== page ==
This is a guide on how to disassemble the Toshiba Satellite Pro L10 laptop. It could also apply to other laptops in the Toshiba Satellite Pro laptops, particularly those in the L series.
- Start by closing the laptop lid, unplugging the computer from the wall and turning it over. The first step will be to unscrew all of the screws on the back (red). Note that it is not necessary to unscrew the RAM cover (the panel with the holes in it), though you will need to remove the hard drive cover (the large panel on the left) and the Wireless LAN cover (bottom). The battery should also be removed using the two clips circled in green. There are no screws under the rubber feet.
- Take off the Wireless LAN cover. Underneath will be the WLAN card with 2 wires attached to it with small clips. You should remove the Wireless LAN card and detach these 2 wires carefully. You may find it easier to remove the card first before attempting to detach the wires. To remove the card, pull the two levers (red) away from the card and gently push the card towards you with a small screwdriver or finger.
- Remove the hard drive cover and unscrew the screw found underneath. Using the plastic tab on top of the hard drive, gently pull the hard drive to the left and eventually upwards.
- Turn the laptop around so that the back of the laptop is facing you. You will see 3 more screws (red). Remove these and open the laptop lid fully so that the laptop is lying flat, with the back of the laptop upwards.
- With a small screwdriver, unclip the little clips (red) that would appear underneath the battery until the majority are unclipped. It isn’t necessary to unclip them all.
- With the laptop still fully open, flip it over so that the keyboard is facing you. With a small flat-head screwdriver, lift up and remove the cover at the top of the keyboard which will have been partially detached in step 5. Using the plastic tab, remove the screen connector from the motherboard (red).
- The keyboard should come out very easily, simply by very gently using a flat-head screwdriver along the top edge. If you need to use any force to remove it, check that you have removed all the screws from the underside of the case (step 1) beforehand. It’s very easy to bend the keyboard if you apply too much force here. Lift the tab attaching the keyboard cable to the motherboard (red) and pull the tab attaching the trackpad controls to the motherboard (green).
- Remove the screws (red) holding the top part of the case to the bottom half, which are underneath the keyboard. Gently lift the top half up, allowing the cables we detached in step 2 to run through slowly.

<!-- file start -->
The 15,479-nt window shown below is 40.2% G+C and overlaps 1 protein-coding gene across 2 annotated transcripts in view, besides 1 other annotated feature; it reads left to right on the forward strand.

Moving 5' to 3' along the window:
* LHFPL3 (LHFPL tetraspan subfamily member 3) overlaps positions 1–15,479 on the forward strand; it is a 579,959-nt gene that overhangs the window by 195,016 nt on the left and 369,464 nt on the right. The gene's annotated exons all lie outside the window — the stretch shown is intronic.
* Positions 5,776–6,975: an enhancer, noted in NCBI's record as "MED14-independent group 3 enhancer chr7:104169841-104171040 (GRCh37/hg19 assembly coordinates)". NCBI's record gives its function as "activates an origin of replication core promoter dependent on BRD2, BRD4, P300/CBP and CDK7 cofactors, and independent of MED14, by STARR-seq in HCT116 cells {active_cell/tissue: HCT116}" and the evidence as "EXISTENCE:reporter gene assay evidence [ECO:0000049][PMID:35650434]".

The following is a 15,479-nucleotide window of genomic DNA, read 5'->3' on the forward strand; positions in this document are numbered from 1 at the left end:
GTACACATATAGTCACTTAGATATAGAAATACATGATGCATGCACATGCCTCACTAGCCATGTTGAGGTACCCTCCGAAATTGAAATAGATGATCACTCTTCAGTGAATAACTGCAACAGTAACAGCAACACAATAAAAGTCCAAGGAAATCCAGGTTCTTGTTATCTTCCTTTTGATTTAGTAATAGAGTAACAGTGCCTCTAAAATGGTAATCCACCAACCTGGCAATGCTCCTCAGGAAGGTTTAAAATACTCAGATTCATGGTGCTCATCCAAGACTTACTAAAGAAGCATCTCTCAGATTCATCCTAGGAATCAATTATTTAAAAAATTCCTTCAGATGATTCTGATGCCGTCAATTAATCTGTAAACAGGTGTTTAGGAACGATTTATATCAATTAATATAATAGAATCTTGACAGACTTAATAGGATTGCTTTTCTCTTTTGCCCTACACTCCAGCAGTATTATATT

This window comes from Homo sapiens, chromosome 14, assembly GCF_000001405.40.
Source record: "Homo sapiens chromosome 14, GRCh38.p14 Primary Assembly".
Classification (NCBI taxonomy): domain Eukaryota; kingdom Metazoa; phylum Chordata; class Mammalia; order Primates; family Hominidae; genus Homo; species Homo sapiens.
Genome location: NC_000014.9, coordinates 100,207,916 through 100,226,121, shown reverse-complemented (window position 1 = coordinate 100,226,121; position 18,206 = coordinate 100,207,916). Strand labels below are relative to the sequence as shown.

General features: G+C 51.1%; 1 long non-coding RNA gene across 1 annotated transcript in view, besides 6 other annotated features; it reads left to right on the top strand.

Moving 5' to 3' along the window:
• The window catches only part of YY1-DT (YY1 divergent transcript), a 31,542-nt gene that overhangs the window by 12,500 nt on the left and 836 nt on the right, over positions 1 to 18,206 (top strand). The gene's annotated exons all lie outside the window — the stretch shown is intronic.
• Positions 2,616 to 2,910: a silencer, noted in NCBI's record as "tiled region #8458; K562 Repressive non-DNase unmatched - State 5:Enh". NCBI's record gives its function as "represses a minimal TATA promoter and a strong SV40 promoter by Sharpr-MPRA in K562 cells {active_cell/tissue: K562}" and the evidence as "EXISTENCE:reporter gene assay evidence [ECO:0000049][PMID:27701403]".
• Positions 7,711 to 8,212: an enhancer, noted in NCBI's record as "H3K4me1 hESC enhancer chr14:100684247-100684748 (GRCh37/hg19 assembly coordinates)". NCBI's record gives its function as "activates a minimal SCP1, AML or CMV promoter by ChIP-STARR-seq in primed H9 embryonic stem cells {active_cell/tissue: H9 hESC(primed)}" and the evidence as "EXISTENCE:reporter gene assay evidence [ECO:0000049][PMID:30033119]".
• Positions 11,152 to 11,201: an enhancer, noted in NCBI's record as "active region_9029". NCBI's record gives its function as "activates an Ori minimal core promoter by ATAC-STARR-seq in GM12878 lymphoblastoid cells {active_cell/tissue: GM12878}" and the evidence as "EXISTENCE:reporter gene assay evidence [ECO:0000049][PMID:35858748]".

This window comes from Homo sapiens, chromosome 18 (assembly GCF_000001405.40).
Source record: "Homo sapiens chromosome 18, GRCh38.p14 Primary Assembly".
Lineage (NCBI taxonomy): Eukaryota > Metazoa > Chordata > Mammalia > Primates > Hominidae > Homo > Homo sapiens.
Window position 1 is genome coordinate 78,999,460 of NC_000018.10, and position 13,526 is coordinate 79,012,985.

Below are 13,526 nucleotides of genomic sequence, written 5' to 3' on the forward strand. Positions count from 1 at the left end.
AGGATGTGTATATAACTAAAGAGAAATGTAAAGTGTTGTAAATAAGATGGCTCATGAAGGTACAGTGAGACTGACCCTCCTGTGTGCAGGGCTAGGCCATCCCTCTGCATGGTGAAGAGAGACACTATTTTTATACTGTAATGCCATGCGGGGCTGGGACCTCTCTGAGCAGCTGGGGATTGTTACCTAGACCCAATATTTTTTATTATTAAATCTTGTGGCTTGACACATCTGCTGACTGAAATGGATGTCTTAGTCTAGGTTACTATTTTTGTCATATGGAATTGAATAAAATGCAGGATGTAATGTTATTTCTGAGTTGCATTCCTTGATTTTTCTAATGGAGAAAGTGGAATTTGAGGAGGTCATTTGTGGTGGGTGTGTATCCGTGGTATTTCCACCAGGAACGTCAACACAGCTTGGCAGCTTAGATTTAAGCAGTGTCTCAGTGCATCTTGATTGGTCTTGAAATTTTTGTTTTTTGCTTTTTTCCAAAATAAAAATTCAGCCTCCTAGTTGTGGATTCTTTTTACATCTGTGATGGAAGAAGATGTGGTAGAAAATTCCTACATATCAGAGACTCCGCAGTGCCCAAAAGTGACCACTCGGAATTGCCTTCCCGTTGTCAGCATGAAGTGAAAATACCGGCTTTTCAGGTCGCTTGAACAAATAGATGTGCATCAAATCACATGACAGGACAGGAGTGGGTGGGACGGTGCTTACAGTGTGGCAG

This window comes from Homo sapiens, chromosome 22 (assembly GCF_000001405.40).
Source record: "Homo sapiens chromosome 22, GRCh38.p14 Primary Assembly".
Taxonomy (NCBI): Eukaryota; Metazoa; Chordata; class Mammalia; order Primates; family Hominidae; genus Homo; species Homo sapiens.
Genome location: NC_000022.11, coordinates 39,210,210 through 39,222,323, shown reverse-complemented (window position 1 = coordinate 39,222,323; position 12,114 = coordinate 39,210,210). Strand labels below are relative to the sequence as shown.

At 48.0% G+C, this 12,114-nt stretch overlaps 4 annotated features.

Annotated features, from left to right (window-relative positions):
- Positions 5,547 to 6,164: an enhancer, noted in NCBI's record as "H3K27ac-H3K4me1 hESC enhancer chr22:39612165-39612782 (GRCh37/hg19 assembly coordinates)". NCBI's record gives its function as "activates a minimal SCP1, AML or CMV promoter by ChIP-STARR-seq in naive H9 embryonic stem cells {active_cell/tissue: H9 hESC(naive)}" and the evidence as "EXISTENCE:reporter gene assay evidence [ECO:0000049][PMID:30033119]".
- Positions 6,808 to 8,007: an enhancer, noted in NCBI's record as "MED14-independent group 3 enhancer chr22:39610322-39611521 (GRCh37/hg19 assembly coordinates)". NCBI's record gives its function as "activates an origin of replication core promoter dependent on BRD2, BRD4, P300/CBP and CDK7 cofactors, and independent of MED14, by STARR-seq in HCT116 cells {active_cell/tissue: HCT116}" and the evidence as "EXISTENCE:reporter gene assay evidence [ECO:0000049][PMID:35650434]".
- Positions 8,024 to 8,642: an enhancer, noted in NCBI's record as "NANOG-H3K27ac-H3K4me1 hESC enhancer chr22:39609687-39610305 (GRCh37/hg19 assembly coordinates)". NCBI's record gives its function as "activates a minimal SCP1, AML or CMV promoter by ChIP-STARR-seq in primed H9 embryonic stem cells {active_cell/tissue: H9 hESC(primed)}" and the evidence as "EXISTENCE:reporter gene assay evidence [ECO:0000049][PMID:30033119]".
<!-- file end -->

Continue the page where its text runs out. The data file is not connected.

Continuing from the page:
- Unscrew the screw that is holding the DVD drive down (red).
- Carefully detach the speaker cable (green) from the motherboard and then proceed to unscrew the two screws holding down the motherboard (red).
- Gently lift up the motherboard. Congratulations, you’ve successfully disassembled your laptop!
This laptop is generally quite easy to disassemble and reassemble however there are a few things that could catch you out the first time you attempt it:
- It is not necessary to remove the RAM from the system beforehand, nor do I recommend it unless you are intending to replace the RAM or achieve a complete disassembly. It can sometimes be quite difficult to remove/insert. Likewise, it is not required to remove the WLAN card, only the two antenna cables attached to it, though I prefer to do so as it means that if one has forgotten to remove the antenna cables, they won’t be pulled aggressively from the card during disassembly.
- When remounting the motherboard, pull the speaker cable through before you screw the motherboard down. It’s difficult trying to pull it through afterwards without unscrewing the board again.
- When screwing the motherboard down, the screw holes you need to use are marked with 2 arrows.
- The two antenna cables should feed through a little gap between the DVD drive, the motherboard and the case. I usually find that it is easier to feed these through and then insert the DVD drive. Although it’s possible to do this in reverse, it’s a lot trickier to poke them through this way than to feed them through and pull them through before inserting the DVD drive.
- If you don’t get any audio / video when you’ve put everything back together, check that you have attached the speaker cable and the LCD screen cable to the board.
- When turning the laptop on for the first time after reassembly, you may find it hangs on the ‘Toshiba’ screen for a minute or so. Don’t worry! It hasn’t crashed! It’s merely reassessing the computer. Particularly if your CMOS battery has died, it will probably tell you to accept changes or enter setup. You should do so and make sure the date/time is set correctly.
This guide is featured on repair4laptop.org, a great directory for laptop disassembly instructions. If you’re trying to disassemble a different laptop and this guide has not been able to help you, be sure to check them out.